Theologian and activist to speak on climate change
September 23, 2019
Daniel DiLeo, director of the Justice and Peace Studies Program at Creighton University, will present the lecture “Climate Change as Religious, Ethical and Political: Interfaith Reflections with Emphasis on U.S. Catholicism” at 4:30 p.m. Wednesday, Oct. 16, in the Centenary Room (room 264), Quadrangle Building, Saint John’s University.
This event, sponsored by the Jay Phillips Center for Interfaith Learning and the Nicholas and Bernice Reuter Professorship in Science and Religion, is free and open to the public.
“Having completed his doctoral studies only two years ago, Professor DiLeo is already becoming a leading Catholic voice on climate change and climate action,” said John Merkle, director of the Jay Phillips Center. “And he has been doing admirable interfaith work in this area.”
In his lecture at Saint John’s, DiLeo will outline what he calls “the existential threat of climate change” and then present theological, ethical and political responses to climate change found in various faith communities. He said he also will suggest “why these teachings have not been embraced by the U.S. Catholic Church in ways commensurate with the climate crisis.”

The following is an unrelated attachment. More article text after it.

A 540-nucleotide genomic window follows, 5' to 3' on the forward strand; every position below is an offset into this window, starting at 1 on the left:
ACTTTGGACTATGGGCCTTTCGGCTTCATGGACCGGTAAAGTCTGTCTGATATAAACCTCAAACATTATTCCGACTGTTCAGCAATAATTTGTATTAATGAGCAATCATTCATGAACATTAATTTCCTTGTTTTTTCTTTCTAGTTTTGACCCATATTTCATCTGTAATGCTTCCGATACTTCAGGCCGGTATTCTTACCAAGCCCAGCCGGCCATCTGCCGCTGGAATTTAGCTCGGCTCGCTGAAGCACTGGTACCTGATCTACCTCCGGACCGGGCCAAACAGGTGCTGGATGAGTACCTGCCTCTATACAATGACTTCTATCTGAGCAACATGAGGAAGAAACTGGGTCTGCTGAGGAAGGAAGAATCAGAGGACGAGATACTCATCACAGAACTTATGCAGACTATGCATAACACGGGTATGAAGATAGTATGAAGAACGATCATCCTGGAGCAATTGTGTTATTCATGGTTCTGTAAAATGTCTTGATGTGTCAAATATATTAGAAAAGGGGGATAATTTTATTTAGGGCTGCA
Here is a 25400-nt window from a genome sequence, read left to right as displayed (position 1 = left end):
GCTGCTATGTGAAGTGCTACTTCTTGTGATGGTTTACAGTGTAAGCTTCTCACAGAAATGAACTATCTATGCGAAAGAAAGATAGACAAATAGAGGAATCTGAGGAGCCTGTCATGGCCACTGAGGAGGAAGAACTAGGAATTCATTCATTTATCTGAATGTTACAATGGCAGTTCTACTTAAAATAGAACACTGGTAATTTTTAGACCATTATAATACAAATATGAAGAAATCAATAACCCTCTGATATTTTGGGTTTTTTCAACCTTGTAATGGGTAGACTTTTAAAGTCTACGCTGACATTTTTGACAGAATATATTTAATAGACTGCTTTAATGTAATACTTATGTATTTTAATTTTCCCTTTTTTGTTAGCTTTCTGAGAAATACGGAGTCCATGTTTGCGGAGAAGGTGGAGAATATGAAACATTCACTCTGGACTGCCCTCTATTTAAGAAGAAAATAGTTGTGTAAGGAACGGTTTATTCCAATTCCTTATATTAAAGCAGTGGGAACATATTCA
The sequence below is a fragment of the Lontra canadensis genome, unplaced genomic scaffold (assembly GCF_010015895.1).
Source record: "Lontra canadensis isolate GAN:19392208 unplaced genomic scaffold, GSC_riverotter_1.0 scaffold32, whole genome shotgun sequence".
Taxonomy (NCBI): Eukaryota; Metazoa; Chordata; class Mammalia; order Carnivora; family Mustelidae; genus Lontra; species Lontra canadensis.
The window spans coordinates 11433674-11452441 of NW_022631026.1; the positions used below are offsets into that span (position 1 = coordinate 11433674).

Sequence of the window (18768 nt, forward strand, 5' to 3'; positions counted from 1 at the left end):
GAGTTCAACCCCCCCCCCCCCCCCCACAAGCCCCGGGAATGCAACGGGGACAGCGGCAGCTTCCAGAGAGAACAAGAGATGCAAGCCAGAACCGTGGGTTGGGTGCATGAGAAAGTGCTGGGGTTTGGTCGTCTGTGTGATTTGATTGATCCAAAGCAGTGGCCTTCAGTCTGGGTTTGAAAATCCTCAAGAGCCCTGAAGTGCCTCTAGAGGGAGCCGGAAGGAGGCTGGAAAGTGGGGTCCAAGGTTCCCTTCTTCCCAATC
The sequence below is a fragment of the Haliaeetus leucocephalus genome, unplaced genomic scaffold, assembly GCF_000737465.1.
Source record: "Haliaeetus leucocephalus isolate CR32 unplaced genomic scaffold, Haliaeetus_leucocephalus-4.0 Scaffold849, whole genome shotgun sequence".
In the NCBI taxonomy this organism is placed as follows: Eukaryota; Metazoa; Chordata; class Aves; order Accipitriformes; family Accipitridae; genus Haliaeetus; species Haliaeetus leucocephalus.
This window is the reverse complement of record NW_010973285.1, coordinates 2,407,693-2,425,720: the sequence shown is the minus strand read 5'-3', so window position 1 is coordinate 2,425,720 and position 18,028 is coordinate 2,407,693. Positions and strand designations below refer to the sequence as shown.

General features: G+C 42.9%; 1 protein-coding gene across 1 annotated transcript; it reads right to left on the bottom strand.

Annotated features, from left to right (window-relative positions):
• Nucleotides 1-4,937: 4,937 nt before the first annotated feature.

An assistant professor in the Cultural and Social Studies Department at Creighton, DiLeo has served for the past 10 years as a consultant with Catholic Climate Covenant, of which the U.S. Conference of Catholic Bishops, Catholic Relief Services and Catholic Charities USA are founding members.
DiLeo earned his Ph.D. in theological ethics from Boston College, writing his dissertation on Pope Francis’s environmental encyclical Laudato Si’ and public theology. His research focuses on Catholic social teaching and climate change, and he edited the book “All Creation Is Connected: Voices in Response to Pope Francis's Encyclical on Ecology,” which was published in 2018 by Anselm Academic.